Middle Beach is our second smallest beach. It was late afternoon when I took the photo below. The photo was taken from the northern end looking south. Remember, where I am in Australia, it's along the east coast. We see the sun rise over the ocean. The first time I saw the sun set over the ocean was when I visited New Zealand's South Island west coast. I wasn't a very long way from B4's town in New Zealand. I was in Greymouth about 80km (50 mi) from them.

Schools and students have permission to use this graphic for non-commercial, educational purposes.

Schools and students have permission to use this graphic for non-commercial, educational purposes.

Middle Beach is about 1100m (about 1200 yards) long. I was alone on the beach while there. Below is a photo of what I found...

Schools and students have permission to use this graphic for non-commercial, educational purposes.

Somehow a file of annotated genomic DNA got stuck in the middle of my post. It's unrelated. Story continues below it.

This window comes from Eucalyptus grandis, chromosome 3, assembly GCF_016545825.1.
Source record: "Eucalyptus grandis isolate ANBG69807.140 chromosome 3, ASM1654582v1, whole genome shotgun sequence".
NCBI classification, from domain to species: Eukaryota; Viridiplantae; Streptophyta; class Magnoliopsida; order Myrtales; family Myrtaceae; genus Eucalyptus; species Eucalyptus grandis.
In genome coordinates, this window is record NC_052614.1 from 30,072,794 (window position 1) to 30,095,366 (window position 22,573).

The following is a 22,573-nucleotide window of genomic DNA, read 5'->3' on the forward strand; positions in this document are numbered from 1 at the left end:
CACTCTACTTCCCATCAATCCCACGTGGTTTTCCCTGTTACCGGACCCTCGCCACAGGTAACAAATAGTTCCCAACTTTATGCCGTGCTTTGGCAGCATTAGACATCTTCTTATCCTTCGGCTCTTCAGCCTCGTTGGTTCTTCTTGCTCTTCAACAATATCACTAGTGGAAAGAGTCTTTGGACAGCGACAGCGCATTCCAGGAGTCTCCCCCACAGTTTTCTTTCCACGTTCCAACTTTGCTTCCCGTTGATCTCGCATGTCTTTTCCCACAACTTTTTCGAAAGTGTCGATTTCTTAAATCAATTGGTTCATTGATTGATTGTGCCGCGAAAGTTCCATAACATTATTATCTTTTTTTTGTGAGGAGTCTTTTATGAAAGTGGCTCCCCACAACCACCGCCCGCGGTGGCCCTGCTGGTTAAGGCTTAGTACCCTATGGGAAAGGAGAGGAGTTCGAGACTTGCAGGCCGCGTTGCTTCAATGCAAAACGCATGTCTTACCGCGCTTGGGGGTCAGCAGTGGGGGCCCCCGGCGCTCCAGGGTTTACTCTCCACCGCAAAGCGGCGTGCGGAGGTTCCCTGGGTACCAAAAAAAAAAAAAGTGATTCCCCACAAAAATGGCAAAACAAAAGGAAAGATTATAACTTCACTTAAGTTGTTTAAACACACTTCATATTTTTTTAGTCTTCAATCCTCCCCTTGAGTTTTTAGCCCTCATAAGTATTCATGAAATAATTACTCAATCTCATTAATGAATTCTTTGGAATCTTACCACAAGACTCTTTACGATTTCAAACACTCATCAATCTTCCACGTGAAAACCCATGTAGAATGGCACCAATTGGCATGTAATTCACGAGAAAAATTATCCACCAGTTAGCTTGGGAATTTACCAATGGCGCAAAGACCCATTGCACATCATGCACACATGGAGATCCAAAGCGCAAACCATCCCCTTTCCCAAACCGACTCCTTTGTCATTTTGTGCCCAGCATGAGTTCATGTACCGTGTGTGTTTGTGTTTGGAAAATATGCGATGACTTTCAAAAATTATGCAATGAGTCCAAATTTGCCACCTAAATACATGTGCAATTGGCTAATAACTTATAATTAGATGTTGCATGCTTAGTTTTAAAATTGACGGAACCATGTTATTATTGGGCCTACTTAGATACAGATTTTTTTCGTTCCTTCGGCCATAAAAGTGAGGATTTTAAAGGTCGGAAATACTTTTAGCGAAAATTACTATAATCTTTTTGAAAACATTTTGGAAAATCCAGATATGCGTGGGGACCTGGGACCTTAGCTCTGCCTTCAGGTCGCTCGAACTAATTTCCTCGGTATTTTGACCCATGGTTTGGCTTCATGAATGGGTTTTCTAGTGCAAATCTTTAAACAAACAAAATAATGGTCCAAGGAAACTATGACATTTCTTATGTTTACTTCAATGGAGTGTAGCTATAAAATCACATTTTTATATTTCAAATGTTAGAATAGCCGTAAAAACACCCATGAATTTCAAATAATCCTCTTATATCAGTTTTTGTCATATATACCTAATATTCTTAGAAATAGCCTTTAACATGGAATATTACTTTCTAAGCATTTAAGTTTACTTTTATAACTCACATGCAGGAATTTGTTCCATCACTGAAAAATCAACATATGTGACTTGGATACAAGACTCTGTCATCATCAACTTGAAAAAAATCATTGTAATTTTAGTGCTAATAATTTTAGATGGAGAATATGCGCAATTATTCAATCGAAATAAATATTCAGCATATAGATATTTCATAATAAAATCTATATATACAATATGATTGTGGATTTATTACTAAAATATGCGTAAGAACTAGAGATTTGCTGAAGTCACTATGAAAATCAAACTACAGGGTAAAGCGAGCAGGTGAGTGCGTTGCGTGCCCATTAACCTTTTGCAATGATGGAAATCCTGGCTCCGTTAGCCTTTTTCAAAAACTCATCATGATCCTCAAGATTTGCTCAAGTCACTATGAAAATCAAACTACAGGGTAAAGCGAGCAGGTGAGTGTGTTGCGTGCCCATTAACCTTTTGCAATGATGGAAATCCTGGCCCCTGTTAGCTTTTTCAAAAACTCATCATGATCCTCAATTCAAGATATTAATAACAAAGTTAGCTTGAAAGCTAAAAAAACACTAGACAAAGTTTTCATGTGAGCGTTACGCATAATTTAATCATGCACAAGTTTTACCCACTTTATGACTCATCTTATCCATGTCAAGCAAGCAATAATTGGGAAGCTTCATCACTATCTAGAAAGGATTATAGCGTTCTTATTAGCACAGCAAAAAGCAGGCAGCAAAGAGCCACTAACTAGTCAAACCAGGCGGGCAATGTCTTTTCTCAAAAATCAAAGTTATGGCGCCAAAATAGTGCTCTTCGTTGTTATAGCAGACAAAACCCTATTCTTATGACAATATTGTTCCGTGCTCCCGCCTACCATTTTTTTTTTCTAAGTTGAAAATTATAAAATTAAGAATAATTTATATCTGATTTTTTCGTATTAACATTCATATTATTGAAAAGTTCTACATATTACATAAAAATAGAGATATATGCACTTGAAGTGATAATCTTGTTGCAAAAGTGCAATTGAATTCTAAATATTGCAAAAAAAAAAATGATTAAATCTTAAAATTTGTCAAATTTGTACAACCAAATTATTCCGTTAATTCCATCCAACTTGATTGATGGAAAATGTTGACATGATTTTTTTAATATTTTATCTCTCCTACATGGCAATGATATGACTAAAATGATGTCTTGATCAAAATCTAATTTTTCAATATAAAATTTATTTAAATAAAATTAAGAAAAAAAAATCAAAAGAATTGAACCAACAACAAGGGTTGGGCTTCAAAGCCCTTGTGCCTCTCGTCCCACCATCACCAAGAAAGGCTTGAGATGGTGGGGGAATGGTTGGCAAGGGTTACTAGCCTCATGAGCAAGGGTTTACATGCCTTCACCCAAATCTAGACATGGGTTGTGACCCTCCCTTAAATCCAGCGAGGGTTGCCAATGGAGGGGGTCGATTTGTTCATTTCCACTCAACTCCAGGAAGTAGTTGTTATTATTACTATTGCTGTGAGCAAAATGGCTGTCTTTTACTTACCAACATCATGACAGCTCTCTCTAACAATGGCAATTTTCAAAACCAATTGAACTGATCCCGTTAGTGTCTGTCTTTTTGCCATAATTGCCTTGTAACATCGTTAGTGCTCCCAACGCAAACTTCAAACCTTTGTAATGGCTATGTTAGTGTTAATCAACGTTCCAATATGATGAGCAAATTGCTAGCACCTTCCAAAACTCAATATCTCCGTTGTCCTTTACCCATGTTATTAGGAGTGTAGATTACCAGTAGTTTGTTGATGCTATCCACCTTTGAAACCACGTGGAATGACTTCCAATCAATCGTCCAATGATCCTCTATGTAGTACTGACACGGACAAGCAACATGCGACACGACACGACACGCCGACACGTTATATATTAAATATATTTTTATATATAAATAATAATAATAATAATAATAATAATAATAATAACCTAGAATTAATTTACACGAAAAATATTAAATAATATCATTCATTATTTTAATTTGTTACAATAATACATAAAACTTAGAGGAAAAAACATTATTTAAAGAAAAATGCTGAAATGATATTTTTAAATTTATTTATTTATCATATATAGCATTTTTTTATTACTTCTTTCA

Schools and students have permission to use this graphic for non-commercial, educational purposes.

Again, I mostly found plastic. Being a larger beach, I found more than on Bar Beach. Here is what I found...

A foam cup and two pieces of foam, three lolly (candy) wrappers, two plastic bottle tops, two pieces of yellow plastic and one piece of blue plastic, a plastic cigarette lighter, part of a fishing float with a hook still attached, a small plastic cup, fishing line, a small piece of nylon rope, a plastic gold ball, a larger fishing float (the plain white thing), a tissue, a fruit juice container I think dropped on the beach, and a plastic straw.